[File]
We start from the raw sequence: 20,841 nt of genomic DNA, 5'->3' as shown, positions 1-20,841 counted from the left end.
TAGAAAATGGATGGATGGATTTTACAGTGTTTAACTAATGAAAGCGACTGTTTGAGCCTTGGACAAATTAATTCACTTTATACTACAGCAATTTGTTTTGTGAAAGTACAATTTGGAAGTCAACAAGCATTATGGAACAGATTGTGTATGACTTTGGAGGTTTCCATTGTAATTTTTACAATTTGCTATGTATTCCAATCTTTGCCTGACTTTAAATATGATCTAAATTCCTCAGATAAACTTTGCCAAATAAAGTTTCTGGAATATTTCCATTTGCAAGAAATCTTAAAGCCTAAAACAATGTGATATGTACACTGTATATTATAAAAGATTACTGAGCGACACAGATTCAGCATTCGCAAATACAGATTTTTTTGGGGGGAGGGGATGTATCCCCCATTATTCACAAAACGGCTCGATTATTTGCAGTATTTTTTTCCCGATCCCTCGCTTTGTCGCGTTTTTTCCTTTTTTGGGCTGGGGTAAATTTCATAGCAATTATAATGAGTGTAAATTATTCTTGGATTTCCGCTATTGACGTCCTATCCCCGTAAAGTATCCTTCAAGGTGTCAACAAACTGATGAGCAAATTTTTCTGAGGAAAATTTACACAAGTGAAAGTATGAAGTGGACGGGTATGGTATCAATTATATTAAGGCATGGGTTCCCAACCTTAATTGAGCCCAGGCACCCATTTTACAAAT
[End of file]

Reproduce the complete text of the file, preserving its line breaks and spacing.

We start from the raw sequence: 20,841 nt of genomic DNA, 5'->3' as shown, positions 1-20,841 counted from the left end.
TAGAAAATGGATGGATGGATTTTACAGTGTTTAACTAATGAAAGCGACTGTTTGAGCCTTGGACAAATTAATTCACTTTATACTACAGCAATTTGTTTTGTGAAAGTACAATTTGGAAGTCAACAAGCATTATGGAACAGATTGTGTATGACTTTGGAGGTTTCCATTGTAATTTTTACAATTTGCTATGTATTCCAATCTTTGCCTGACTTTAAATATGATCTAAATTCCTCAGATAAACTTTGCCAAATAAAGTTTCTGGAATATTTCCATTTGCAAGAAATCTTAAAGCCTAAAACAATGTGATATGTACACTGTATATTATAAAAGATTACTGAGCGACACAGATTCAGCATTCGCAAATACAGATTTTTTTGGGGGGAGGGGATGTATCCCCCATTATTCACAAAACGGCTCGATTATTTGCAGTATTTTTTTCCCGATCCCTCGCTTTGTCGCGTTTTTTCCTTTTTTGGGCTGGGGTAAATTTCATAGCAATTATAATGAGTGTAAATTATTCTTGGATTTCCGCTATTGACGTCCTATCCCCGTAAAGTATCCTTCAAGGTGTCAACAAACTGATGAGCAAATTTTTCTGAGGAAAATTTACACAAGTGAAAGTATGAAGTGGACGGGTATGGTATCAATTATATTAAGGCATGGGTTCCCAACCTTAATTGAGCCCAGGCACCCATTTTACAAAT